Friday, June 5, 2015

Photographing a graduation - Tips and tricks to get the best photos

Yesterday was my daughter's high school graduation, and of course, I was there as a proud father. But since I am a photographer, I also wanted to photograph the big day to remember this occasion.

After going through the images today and editing the best photos for the family, I thought I would write a blog to help those of you who are about to attend your own graduation. My goal here is to give you hints on best equipment to use and also best locations and techniques to get great shots.

I came with my Canon 1Dx (but any decent DSLR would work here) and the new Canon 100-400mm II lens. Knowing that I was going to be sitting in the stands and far from the students, I knew that having a long zoom would be the difference between getting a good shot and not. Unless you happen to be sitting near the graduates, bring your longest zoom lens to get up close to them.


Starting at the beginning of ceremony, I waited for Ali and her best friend to walk out on to the field. Using all 400mm of this zoom lens, I shot numerous photos as they made the long walk down the field. Assuming that you are shooting with a digital camera, don't be afraid to shoot a lot of photos to get that one moment that stands out from the others. I was using a 64GB Lexar Professional 1066x CF card and had plenty of headroom for lots of photos. I shot at least 15 photos of their walk, and loved this one where I could see both girls and they had great smiles on their faces.


Once they got to their seats, I sent my daughter a text message and asked her and her friends to turn towards the family and I. Ah, the beauty of technology. :) Once again, I used all 400mm to get this shot of them.


Here is a tighter crop of the same photo. Amazing quality from this new zoom lens!! In case you are wondering about my camera settings...Since it was still bright outside, I set the camera to ISO 160 (cleanest for Canon), aperture of f/5.6 and still had a shutter speed of 1/1000th sec.


Half way through the ceremony, it was time for them to hand out diplomas. As the first graduate received their diploma I realized that we were sitting on the wrong side of the field to get a shot of the diploma exchange. The graduates would face the other direction towards the school photographer. Uh oh! So...I quickly got up, made my way through the bleachers and walked swiftly around to the other side of the field. Just in time to get this shot.


Another crop from the Canon 1Dx shot (also at 400mm).


This is another crop from a larger photo. I chose to crop it this direction to avoid all the distractions on either side of them. You may also notice that the background of this shot is much cleaner from this side of the field, with just the dark fence behind the presenter and my daughter.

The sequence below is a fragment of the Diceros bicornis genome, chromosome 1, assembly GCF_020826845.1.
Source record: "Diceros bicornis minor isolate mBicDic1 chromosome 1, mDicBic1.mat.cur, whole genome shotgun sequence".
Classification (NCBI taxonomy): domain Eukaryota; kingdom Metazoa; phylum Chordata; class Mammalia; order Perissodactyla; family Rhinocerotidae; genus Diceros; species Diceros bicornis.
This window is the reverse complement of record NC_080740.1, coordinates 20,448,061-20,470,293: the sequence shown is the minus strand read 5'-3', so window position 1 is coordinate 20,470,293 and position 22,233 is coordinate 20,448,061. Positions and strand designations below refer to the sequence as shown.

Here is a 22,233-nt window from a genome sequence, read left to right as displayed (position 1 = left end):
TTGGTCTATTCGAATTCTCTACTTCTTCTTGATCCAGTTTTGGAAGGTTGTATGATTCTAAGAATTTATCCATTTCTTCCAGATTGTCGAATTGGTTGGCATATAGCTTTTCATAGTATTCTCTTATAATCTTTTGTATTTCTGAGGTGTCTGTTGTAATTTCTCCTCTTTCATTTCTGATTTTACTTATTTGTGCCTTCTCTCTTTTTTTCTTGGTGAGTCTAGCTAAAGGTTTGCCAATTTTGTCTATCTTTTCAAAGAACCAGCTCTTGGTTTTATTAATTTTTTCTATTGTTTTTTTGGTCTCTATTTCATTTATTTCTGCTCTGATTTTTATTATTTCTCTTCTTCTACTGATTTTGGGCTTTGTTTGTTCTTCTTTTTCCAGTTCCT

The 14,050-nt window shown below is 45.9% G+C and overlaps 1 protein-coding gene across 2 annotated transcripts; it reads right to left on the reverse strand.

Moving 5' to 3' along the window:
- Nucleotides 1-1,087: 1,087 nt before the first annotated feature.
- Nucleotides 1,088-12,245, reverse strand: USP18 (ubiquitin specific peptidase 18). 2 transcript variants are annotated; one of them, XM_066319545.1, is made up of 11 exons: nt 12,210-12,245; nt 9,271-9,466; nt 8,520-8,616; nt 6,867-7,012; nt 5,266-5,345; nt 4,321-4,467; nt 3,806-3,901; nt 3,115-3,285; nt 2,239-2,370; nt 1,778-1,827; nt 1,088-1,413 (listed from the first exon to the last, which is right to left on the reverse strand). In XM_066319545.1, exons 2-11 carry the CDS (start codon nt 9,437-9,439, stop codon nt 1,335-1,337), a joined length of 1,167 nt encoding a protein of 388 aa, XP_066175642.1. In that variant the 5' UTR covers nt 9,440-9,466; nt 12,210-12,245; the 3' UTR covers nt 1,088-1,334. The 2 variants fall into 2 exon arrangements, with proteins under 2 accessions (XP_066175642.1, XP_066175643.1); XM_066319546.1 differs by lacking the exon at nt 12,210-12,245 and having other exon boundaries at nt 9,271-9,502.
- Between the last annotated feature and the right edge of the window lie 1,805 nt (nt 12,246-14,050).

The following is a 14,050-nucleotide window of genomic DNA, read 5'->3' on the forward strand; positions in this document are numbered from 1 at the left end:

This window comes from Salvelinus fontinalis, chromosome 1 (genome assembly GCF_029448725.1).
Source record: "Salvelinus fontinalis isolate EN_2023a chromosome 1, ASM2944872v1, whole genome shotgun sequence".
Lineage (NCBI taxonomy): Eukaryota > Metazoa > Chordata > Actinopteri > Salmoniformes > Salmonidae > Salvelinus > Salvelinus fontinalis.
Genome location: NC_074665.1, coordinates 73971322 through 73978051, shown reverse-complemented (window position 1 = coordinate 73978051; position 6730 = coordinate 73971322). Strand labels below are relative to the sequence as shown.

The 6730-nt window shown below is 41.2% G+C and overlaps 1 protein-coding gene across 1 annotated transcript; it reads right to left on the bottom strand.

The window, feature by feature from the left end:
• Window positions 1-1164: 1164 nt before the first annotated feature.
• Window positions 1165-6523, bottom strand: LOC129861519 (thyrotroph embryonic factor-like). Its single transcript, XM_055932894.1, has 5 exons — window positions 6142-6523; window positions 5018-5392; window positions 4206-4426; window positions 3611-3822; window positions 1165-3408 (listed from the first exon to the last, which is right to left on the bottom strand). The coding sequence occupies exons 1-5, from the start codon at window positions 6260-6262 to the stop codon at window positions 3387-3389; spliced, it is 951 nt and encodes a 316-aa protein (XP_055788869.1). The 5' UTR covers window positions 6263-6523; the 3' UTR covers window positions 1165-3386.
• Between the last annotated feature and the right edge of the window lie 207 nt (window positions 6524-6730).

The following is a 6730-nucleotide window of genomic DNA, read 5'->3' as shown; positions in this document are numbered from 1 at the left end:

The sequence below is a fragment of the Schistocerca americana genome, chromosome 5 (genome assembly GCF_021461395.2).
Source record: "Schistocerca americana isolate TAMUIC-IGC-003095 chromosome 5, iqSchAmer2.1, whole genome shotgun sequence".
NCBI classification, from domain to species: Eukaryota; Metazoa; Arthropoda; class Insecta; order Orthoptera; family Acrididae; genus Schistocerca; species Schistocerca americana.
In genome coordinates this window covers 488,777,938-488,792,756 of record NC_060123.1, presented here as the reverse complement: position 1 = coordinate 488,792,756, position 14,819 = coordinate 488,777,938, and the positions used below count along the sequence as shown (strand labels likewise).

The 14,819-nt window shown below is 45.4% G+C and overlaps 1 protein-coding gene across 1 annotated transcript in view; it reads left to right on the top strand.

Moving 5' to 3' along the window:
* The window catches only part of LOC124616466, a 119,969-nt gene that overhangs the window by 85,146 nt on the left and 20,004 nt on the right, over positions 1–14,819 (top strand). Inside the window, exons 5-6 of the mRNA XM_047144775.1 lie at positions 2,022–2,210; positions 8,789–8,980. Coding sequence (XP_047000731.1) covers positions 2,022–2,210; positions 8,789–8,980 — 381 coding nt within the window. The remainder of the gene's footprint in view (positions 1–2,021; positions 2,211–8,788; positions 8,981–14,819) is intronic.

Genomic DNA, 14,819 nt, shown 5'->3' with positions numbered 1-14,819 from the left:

As they were continuing to hand out diplomas to the other couple hundred graduates, I sent Ali another text and had her turn around for another shot. Yeah, I know, the crazy photographer father!


I really like that everyone else is facing forward and just my daughter is turned towards me, I did a tight crop of this photo for my daughter, thinking this would make a really cool Facebook banner for her page.


Once the last diploma is handed out, you should be ready to shoot the cap toss. I zoomed the 100-400mm lens out to 100mm, prefocused on the kids, and waited for the big moment. This was the best of the photos.


I was hoping for more caps in the air, and so, just for the fun of it, I decided to use Adobe Photoshop to clone the caps and add a lot more to the shot. It is cheating, but I was just having fun to see how many I could put in the photo. My daughter was rolling her eyes behind me as I edited this.


Knowing that, after the ceremony, I would be taking photos of the kids up close, I brought along a Canon 24-105mm lens. As soon as the ceremony was over, I switched lenses, knowing that I would not need a long zoom any more. I also brought along a Canon 600 EX-RT flash and mounted that to the camera. Even though I was shooting photos outside and in reasonable light, I like to use a flash (turned down by one stop) to add a touch of fill light to my subjects. If you don't know how to adjust your flash power, check your manual. It is worth knowing how to do this.